Varicose veins often show up behind the knee and the outer thigh. This is probably the most common presentation to a Phlebologists clinic, and it affects women and men of all ages. The condition is known as the lateral subdermic venous system.
This embryological leftover of superficial veins are dormant through birth, and gradually progresses through puberty and into adulthood. Many patients in their 20s present to us complaining of large veins in the thighs and behind the knees. They tend to get larger with age and we see many patients with not only varicose veins but this thigh system as well, in their 40s, 50s, 60s, and 70s.
These veins are mostly just beneath the skin and are a blue-purple colour. They are referred to as subdermal veins meaning underneath the skin (or dermis). These subdermal blue-purple veins spread around, even communicate with normal veins and ultimately perforate through the muscle to connect to deep veins. They are often referred to as feeders as they feed spider veins, the very fine thread veins that lie right at the skin surface and are coloured either red or blue. So, the veins behind the knee (lateral subdermic venous system) are a collection of both dermal and subdermal veins, connected to the underlying deep veins via perforators.
The most widely used conservative treatment for these veins is wearing compression stockings.
The subdermal veins will expand over time and blood will begin to pool and spread into other veins. For this reason, compression stockings can relieve (although not permanently fix) the problem. When compressed by a stocking, the vein walls can’t flex enough to enlarge in diameter.
Compression helps internal pressure push the blood along the incompetent length of the vein instead of allowing the vein to swell with blood. However, you can see how this is imperfect and not a permanent fix. As soon as you remove pressure stockings the pooling of blood begins again. But for temporary support and relief from varicose veins, keep compression stockings in mind.
Treatment of Varicose Veins Behind the Knee
The lateral thigh venous subdermic system is treated predominantly with direct vision sclerotherapy. However, when the veins are larger and more pronounced, disappearing deeper below the skin, ultrasound guided sclerotherapy is essential. Perforators linked to these systems can be treated both with a combination of ultrasound guided sclerotherapy and tumescent perivenous compression but in some cases, medical-grade adhesive is used to seal larger diameter perforators.
What if I don’t treat this problem correctly?
The most important side effect of incorrect treatment of this thigh and knee system is a condition referred to as telangiectatic matting. This is the appearance of more and more spider vein clusters due to the underlying feeder veins still leaking into the surface. Ensure that an experienced Phlebologist who can recognise this assess and treat you.
What if there are larger veins feeding this area?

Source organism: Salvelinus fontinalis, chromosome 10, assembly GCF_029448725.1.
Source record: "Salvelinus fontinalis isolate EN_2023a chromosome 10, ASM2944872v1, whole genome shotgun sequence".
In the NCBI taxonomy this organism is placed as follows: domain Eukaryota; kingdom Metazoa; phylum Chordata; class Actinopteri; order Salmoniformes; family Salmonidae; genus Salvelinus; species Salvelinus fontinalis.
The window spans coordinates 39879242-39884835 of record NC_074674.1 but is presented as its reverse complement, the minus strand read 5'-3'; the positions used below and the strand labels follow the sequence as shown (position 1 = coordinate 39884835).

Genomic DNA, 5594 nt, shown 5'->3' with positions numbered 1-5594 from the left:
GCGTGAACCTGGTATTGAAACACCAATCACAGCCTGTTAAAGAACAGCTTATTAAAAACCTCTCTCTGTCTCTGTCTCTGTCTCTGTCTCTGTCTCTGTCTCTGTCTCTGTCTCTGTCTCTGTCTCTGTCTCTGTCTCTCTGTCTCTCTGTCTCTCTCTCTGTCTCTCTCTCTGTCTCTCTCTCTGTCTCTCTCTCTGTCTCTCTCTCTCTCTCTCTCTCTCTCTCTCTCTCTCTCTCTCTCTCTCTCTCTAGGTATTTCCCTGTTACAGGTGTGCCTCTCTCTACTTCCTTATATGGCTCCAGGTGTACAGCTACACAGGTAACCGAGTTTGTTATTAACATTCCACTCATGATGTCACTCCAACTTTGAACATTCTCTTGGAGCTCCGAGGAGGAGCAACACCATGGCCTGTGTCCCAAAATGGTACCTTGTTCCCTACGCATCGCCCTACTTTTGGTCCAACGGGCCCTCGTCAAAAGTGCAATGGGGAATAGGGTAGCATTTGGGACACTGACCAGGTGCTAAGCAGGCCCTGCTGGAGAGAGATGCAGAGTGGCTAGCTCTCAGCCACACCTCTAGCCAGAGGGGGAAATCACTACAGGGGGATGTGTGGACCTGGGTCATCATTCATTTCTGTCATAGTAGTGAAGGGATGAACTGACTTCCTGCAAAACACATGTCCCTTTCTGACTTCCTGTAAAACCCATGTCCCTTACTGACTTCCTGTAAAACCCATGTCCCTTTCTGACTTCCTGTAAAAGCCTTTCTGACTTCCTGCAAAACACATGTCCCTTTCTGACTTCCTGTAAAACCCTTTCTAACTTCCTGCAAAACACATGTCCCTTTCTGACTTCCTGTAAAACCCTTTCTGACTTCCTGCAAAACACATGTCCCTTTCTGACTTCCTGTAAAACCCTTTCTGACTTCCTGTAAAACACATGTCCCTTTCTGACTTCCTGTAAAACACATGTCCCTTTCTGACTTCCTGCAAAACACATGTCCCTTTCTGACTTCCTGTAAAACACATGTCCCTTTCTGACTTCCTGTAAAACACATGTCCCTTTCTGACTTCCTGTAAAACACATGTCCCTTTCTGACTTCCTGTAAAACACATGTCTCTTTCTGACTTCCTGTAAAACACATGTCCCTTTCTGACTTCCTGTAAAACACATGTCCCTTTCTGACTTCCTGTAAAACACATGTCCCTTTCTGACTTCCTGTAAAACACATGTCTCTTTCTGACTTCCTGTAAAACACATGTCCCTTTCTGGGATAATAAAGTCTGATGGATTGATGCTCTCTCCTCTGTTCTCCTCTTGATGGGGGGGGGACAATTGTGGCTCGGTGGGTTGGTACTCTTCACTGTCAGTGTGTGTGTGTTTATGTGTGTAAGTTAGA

It is important to note that the problem may not be just local. The original feeding vein may start further up the thigh or even the groin. It is therefore recommended to check the leg with a duplex ultrasound and rule out any other feeding source – otherwise more varicose veins will appear from that same source. A Phlebologist and vascular sonographer can arrange this for you.
Modern treatments for varicose veins are minimally-invasive and allow patients to walk out of the treatment and get on with their day with minimal aftercare required.
The most common modern vein treatments seal closed the diseased section of the vein by irritating/injuring the inside of the vein. Blood flow reroutes to nearby blood vessels. The sealed vein hardens, then heals over time. Treatments that irritate/injure the varicose vein so that it heals do so using different mechanisms: by injecting a sclerosant (sclerotherapy), activating a laser fibre inside the damaged section of the vein (endovenous laser ablation), activating a thermal fibre (radiofrequency ablation), or injecting a medical superglue into the vein (VenaSeal).
Varicose veins may vary in size. For large-diameter veins, treatments like Endovenous Laser Ablation or Radiofrequency ablation may be used. For spider veins that have a narrow diameter, sclerotherapy may be the right choice. It’s also possible that a combination of sizes may present themselves and a combination of treatments may be needed.
The ultrasound performed by your phlebologist or vascular sonographer will identify the parameters of your condition. They will use the diameter, location, and severity of the varicose vein to determine the best-suited treatment.
- Varicose veins and Subdermal Veins occur commonly behind the knee, but everywhere else on the legs too: the thighs, ankles, feet, even groin.
- When a section of vein valves stops working, the blood pools, swelling the width of the vein, blood leaks backward, and the vein becomes incompetent at returning blood to the heart.
- Treatments such as sclerotherapy, endovenous laser ablation, radiofrequency ablation, VenaSeal, and more can be used to permanently treat varicose veins.